While the recommendation of the National Transportation Safety Board to ban all use of new and old cell phones while driving a motor vehicle in the United States has met with controversy and been nixed by none other than the US Transportation Secretary, some public-entity and corporate risk managers have been applauding the suggestion.
“As a risk manager, I support the implementation of a total ban on cell phone usage,” says Lori Seidenberg, who is a director with the Risk and Insurance Management Society Inc and an insurance risk manager at New York City’s Centerline Capital Group. “Using a cell phone while driving is a hazard for both the passengers in the car you are in and the cars around you.” Although some states have banned the use of handheld cell phones, most still allow hands-free usage, which Seidenberg claims is just as bad. “This too is hazardous, as you still need to look at your phone or PDA to answer or dial the call.” While Seidenberg admits she can understand the perspective of corporations, who want employees who are travelling to be continue to be productive by multi-tasking, she says that such firms need to decide what is more important, “productivity or a risk of injury or death by distracted driving?”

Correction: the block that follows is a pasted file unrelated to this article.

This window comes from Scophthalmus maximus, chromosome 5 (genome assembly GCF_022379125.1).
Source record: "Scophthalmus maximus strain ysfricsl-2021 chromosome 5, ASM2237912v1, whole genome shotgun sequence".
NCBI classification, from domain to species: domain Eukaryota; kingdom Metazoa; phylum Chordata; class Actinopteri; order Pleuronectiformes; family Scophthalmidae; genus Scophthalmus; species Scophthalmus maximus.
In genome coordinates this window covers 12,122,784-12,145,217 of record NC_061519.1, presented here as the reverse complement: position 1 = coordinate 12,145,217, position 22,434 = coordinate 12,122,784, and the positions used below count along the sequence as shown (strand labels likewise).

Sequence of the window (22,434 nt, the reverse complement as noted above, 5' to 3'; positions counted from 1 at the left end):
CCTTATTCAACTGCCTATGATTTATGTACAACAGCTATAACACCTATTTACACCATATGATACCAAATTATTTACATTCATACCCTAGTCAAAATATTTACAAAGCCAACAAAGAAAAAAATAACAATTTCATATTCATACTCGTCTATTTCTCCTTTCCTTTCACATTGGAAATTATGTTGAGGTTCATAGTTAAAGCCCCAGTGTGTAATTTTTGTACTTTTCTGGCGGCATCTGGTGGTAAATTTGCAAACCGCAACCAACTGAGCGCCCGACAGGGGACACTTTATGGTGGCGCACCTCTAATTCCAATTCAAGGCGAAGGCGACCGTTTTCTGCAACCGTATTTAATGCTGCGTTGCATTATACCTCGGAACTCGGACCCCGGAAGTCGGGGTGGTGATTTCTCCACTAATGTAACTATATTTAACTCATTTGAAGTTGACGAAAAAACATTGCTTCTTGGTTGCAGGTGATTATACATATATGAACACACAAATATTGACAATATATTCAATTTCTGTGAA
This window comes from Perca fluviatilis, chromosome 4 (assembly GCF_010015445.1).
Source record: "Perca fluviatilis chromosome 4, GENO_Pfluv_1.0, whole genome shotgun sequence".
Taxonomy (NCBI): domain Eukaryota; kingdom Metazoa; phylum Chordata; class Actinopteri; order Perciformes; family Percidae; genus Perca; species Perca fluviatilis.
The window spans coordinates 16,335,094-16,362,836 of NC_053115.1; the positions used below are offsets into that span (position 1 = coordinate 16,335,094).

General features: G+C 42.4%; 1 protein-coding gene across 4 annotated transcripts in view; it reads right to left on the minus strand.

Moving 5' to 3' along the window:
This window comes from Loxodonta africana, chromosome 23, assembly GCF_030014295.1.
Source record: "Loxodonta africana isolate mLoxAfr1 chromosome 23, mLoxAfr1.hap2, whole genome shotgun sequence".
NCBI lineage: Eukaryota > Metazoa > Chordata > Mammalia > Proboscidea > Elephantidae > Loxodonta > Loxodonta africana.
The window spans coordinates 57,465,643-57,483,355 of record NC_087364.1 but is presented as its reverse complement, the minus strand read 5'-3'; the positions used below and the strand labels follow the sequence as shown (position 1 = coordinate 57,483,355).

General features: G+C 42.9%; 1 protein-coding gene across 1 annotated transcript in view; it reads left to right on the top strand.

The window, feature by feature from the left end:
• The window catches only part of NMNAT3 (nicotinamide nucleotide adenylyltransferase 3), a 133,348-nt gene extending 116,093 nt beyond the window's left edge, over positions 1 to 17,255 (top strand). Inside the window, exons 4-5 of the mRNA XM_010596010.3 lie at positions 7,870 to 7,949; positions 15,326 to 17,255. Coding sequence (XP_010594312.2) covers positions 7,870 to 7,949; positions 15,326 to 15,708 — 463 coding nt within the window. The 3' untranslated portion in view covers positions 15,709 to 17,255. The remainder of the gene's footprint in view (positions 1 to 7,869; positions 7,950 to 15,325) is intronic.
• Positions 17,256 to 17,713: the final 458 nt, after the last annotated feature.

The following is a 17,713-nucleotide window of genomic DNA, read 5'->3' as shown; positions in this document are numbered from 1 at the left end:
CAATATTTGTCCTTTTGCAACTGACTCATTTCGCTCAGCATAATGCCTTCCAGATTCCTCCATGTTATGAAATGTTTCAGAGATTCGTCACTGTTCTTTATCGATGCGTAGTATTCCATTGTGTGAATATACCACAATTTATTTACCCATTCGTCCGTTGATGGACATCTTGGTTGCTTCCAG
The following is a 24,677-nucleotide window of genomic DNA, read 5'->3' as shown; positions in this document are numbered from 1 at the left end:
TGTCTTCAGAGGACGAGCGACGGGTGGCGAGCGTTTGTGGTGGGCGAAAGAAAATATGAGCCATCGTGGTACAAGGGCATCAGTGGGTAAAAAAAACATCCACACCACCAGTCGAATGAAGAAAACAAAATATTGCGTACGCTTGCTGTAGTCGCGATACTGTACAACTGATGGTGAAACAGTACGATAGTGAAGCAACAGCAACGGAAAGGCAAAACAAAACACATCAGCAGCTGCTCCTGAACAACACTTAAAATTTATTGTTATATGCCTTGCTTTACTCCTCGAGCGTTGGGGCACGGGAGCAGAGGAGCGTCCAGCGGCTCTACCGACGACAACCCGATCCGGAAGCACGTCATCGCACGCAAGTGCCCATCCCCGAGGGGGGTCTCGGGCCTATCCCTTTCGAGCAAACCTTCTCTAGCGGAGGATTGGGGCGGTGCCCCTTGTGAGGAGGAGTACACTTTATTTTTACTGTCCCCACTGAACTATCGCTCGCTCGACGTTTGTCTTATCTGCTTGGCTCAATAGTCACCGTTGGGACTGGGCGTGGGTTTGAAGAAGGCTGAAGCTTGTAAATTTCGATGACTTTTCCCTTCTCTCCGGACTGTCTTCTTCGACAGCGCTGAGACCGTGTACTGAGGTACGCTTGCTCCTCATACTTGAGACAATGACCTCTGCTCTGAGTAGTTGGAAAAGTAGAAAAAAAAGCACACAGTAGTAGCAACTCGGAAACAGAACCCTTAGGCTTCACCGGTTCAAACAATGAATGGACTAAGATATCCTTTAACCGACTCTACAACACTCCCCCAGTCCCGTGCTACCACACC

InVentiv Health Inc director of risk management, Daniel Rogers, agrees, telling NU News Online Service that hands-free technology does not alter the fact that any distraction is dangerous.